Grieving the Reader’s Experience

Let me be clear on one thing: I love literature.  I really, really do.  That’s why I’m a writer!

But being a writer has also drastically changed my reading experience.

In the words of Billy Collins, “Readers read great work and feel appreciative.  Writers read great work and feel a burning jealousy.”

I know I’ve talked about this before, but I just wanted to share that– in some ways– I grieve the true reader’s experience.  It’s becoming more and more rare that I can just fully take in a great book with an open, generous heart.  There is this little flame of envy that licks all over my body, and while I think it’s a bit uncharitable, it also both reminds me that I’m a writer and fuels my writing.

Though I am terribly grateful that I’m a writer down to my bones, sometimes I do long for those golden moments of childhood when I could just embrace a book with nothing but love.  Don’t get me wrong, I still love books– with a deep, passionate, fiery love– but there is usually envy in that matchhead too.  Envy and analysis: how did the author do that?  Can I do that?  What if I were to …

Sometimes I miss it.  That’s all I wanted to say.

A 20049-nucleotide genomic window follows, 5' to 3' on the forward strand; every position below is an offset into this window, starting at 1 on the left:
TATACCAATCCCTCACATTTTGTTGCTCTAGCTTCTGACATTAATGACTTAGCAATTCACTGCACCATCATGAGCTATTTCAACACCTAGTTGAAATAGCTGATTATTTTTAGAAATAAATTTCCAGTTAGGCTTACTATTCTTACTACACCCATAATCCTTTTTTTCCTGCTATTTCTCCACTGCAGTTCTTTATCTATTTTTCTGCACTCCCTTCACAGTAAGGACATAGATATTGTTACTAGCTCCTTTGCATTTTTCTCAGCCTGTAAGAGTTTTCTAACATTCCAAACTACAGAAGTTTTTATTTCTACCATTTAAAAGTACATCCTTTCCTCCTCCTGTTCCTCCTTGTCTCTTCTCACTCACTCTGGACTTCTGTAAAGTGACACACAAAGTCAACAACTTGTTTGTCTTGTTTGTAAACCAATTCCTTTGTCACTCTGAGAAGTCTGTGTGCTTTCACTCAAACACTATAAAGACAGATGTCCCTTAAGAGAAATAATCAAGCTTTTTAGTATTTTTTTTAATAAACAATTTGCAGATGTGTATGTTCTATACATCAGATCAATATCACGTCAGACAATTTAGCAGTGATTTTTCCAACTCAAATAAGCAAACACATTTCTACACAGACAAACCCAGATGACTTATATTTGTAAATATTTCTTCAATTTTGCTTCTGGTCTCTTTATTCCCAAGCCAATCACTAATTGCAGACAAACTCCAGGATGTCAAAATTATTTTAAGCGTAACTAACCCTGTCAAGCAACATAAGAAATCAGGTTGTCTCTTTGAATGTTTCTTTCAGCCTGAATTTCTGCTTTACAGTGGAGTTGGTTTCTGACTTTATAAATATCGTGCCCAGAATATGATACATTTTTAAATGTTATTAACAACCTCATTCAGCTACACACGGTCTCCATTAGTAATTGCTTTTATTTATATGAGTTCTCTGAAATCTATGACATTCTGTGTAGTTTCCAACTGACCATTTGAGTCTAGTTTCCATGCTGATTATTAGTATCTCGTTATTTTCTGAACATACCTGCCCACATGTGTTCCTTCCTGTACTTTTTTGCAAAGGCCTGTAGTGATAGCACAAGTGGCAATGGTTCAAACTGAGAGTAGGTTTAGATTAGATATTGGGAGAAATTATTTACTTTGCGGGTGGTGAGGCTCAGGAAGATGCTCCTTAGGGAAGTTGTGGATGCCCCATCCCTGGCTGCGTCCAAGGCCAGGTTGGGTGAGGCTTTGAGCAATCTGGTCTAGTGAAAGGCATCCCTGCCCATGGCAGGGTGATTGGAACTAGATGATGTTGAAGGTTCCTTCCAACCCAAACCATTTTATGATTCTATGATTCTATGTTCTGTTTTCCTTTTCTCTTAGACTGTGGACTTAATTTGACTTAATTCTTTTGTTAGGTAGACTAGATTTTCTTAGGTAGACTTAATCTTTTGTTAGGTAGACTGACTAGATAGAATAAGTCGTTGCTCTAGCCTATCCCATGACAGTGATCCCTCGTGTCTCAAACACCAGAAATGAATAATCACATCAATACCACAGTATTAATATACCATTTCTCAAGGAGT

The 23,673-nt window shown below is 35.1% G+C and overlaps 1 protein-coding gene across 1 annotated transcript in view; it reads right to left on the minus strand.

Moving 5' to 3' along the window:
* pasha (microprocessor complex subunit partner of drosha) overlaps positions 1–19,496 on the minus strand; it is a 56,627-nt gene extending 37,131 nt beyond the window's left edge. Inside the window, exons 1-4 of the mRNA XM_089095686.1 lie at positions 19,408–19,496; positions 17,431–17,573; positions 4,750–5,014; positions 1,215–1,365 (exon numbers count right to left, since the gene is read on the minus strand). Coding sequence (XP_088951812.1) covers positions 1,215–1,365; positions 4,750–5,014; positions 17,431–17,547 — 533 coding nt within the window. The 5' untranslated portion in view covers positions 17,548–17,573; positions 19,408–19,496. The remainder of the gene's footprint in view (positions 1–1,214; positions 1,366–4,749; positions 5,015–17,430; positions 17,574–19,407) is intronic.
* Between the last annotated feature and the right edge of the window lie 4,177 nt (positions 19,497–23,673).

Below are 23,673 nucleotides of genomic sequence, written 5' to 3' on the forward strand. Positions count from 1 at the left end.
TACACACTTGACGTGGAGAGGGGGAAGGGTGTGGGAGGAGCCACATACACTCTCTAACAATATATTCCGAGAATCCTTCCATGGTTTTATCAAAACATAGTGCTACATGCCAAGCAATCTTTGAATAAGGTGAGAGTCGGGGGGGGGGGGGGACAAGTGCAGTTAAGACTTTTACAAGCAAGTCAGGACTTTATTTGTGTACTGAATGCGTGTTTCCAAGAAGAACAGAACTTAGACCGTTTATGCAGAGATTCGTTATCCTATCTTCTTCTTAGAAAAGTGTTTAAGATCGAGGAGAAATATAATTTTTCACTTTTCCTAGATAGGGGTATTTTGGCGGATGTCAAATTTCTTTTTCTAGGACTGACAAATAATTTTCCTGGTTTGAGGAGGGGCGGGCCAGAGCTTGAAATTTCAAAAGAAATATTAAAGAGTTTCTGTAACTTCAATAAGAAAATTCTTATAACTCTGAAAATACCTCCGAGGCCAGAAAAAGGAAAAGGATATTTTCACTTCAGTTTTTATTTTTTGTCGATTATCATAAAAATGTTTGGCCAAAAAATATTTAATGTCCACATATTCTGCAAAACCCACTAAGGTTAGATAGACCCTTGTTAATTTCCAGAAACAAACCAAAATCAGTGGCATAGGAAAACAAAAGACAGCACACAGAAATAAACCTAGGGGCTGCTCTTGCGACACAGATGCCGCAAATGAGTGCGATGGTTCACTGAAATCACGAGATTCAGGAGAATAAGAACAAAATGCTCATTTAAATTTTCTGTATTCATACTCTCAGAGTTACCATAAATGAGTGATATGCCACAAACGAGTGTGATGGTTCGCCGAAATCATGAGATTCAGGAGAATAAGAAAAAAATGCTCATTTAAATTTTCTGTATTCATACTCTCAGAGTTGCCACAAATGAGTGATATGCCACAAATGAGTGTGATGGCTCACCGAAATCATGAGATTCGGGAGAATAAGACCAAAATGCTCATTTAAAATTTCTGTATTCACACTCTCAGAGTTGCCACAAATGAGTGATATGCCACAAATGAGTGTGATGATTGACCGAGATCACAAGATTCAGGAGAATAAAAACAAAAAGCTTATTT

Había una vez... (Once upon a time) by Carolina Pratto

Había una vez… (Once upon a time) by Carolina Pratto

Billy Collins & Validation

Last night, my friend Elyse and I ventured downtown to hear Billy Collins, my favorite poet, read at the Pantages Theatre.

He read for about an hour, a lot of new stuff from Aimless Lovehis new book (I read all the new poems in one sitting– I can do that for no other poet than Billy Collins) but also some old favorites like “The Revenant” and “The Lanyard.”

If you’re not familiar with Billy Collins, please come out from under the dark rock you’re living beneath (I kid, I kid!).  No, but really, in case you didn’t know, Billy Collins is a brilliant and hilarious poet.  Hearing him read live is such a treat for his deadpan delivery.  Elyse remarked, “It’s like attending a comedy event … but a really highbrow one.”

We laughed and laughed and laughed– and then made those soft sighs and murmurs that follow poignant poems.

Afterward, he had a very short Q&A session (which he called a conversation) wherein he said (and I’m paraphrasing as best I can here), “If you read great work and feel appreciative, you’re not a writer.  Writers read and feel a burning jealousy.”

YES!  I was so just discussing this on my blog.

It was a delightful evening with delightful company.  Elyse and I were some of the youngest people in the audience, and I felt bad for the rest of my generation that was spending their Friday without Billy.

Click this image to link to the book's Goodreads page.

Click this image to link to the book’s Goodreads page.